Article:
By Kinga Romanska, Senior Polish Media Analyst
“Life is what happens when you're busy making other plans.” John Lennon
What happened to Lennon was he got shot. What happened to Poland was Russia’s invasion of Ukraine. This was not in the plan. It might have been always a fear, but now it raises a whole series of security, economic and humanitarian challenges for Ukraine’s neighbouring countries. And the war in Ukraine is within earshot of the Polish border today.
Social media has also brought the conflict much closer – regardless of geographical location – and made it feel more real. Poland, Slovakia, Hungary and Romania are all part of NATO and feel their security is guaranteed by NATO. Many of these countries have a history of experiencing fear rooted in repeated Russian invasions over the centuries. And although most people trust the NATO alliance and the EU, others have been on edge and are getting extremely nervous about the potential for the conflict to spill over into their own territories.
The Polish media in Warsaw - the dailies Gazeta Wyborcza, Wirtualna Polska, TV - Polsat News and TVN24 - all reported on Polish President Andrzej Duda’s meeting with Canadian Prime Minister Justin Trudeau on Thursday March 10 to discuss the situation in Ukraine. “Poland is counting on Canada's support in the event that we are unable to deal with the refugee crisis,” said Duda pointedly. Barely a week later, that event is here.
NATO and the MIG29s
As a Polish media analyst, I’ve observed how people’s concern increases the closer the war gets to their borders. It’s one thing to see the war on TV, it’s another to actually hear the war and explosions from your own home. On Sunday morning, instead of the morning news, Poles were awakened by the sound of explosions, as Russians shot at the military training ground in Yavoriv, Ukraine. Russia’s strike on the centre less than 25 kilometers from the border shook the confidence of Poles living nearby.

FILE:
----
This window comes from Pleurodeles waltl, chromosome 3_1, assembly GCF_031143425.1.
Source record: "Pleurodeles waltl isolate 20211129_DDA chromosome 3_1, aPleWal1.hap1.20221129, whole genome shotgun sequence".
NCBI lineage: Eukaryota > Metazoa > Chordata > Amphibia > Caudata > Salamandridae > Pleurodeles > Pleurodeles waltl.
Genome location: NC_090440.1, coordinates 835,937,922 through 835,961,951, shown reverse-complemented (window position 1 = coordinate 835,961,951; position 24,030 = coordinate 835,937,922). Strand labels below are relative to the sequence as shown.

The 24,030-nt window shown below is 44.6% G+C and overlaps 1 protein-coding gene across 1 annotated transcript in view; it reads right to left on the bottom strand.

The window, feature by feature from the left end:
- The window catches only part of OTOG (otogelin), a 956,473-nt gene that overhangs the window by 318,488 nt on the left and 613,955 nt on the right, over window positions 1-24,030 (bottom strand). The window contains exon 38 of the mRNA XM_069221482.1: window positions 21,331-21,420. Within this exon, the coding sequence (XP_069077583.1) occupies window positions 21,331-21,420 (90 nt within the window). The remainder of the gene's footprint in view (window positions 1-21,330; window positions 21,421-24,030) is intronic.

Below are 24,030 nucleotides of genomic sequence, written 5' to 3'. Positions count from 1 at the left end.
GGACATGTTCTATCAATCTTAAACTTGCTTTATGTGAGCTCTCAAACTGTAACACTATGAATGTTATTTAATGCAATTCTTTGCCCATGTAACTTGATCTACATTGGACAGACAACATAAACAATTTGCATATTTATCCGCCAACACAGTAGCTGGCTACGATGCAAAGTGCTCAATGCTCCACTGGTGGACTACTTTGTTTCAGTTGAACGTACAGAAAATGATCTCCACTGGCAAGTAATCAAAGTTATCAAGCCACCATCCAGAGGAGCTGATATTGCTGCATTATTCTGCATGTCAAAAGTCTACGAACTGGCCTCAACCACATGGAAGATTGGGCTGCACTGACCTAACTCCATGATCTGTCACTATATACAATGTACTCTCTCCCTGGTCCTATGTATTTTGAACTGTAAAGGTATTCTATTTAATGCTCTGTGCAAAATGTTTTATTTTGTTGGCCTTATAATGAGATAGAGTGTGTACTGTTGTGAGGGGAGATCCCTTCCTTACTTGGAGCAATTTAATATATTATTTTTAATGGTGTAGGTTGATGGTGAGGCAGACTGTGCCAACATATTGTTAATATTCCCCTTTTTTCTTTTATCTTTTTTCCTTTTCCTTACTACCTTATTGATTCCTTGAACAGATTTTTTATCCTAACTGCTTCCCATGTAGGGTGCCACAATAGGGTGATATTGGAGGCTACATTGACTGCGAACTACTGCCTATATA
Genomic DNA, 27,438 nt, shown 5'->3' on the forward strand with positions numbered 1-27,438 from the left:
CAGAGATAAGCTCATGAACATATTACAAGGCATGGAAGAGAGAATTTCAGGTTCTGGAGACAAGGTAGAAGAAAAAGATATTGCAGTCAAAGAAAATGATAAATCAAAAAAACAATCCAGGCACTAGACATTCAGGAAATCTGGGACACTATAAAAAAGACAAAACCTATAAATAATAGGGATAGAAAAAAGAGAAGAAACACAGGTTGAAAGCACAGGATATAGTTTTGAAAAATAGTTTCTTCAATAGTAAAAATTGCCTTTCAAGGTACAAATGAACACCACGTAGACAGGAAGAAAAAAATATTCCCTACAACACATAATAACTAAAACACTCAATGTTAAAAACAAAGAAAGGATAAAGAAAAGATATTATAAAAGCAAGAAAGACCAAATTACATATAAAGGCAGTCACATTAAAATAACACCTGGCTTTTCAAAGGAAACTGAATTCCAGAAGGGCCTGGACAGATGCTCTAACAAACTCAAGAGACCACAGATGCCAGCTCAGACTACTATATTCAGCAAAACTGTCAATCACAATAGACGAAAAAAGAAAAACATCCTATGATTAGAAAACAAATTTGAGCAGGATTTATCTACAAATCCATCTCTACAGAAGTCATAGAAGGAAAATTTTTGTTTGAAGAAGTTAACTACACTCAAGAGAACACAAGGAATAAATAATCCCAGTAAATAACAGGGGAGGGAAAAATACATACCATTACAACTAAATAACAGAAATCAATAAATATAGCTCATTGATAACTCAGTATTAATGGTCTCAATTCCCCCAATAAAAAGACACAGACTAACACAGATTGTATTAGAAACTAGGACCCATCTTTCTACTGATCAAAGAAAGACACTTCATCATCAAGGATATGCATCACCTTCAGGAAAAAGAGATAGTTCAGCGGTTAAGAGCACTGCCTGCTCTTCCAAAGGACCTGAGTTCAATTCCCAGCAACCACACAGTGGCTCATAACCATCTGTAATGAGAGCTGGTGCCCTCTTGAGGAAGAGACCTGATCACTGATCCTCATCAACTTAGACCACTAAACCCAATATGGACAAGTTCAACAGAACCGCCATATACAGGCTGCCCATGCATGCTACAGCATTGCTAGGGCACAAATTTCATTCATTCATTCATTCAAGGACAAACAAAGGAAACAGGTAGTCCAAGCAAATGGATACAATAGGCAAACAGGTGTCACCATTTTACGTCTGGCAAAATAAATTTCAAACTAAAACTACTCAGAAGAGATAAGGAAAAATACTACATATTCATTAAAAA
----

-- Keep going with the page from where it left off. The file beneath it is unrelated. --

Deutsche Welle Polish’s Jacek Lepiarz poses the question that started the unrest: Will Poland provide Ukraine with MIG-29 fighters? The authorities in Warsaw wish for Putin's defeat but do not want to be his target, writes Christoph von Marschall in the Berlin-based daily Tagesspiegel.
In the German paper Die Welt, Philipp Fritz and Christoph B. Schlitz also write about the "unclear situation" regarding Polish fighters for Ukraine. According to the authors, the Polish leadership is "cautious" and does not want to become a party to Russia's war against Ukraine. Poland wants NATO as a whole to make a common decision regarding MIG29s. However, neither the EU nor NATO believes that the Polish MIG-29s would significantly affect the course of military operations. "There is only one problem: nobody wants to tell Ukraine that," a high-ranking EU diplomat told the editorial office of Die Welt.
Polish mass media remains unconvinced that the issue has been diffused. On Polsat TV, Poland’s second largest television channel, Dorota Gawryluk and Juliusz Sabak from Warsaw daily Defence24 agree that Poland and its 28 MiG-29 planes remain on the political and media battlefield. Polish airports are already being used. If Russia was looking for a pretext to accuse Poland of involvement in the war in Ukraine, it does not need to look far. Today, Sabak says, the actions of the US administration seem to be an attempt to transfer to Poland both the costs and the responsibility for supporting Ukraine with this transfer of MiG-29 fighter planes. Ukraine must be helped without weakening Poland.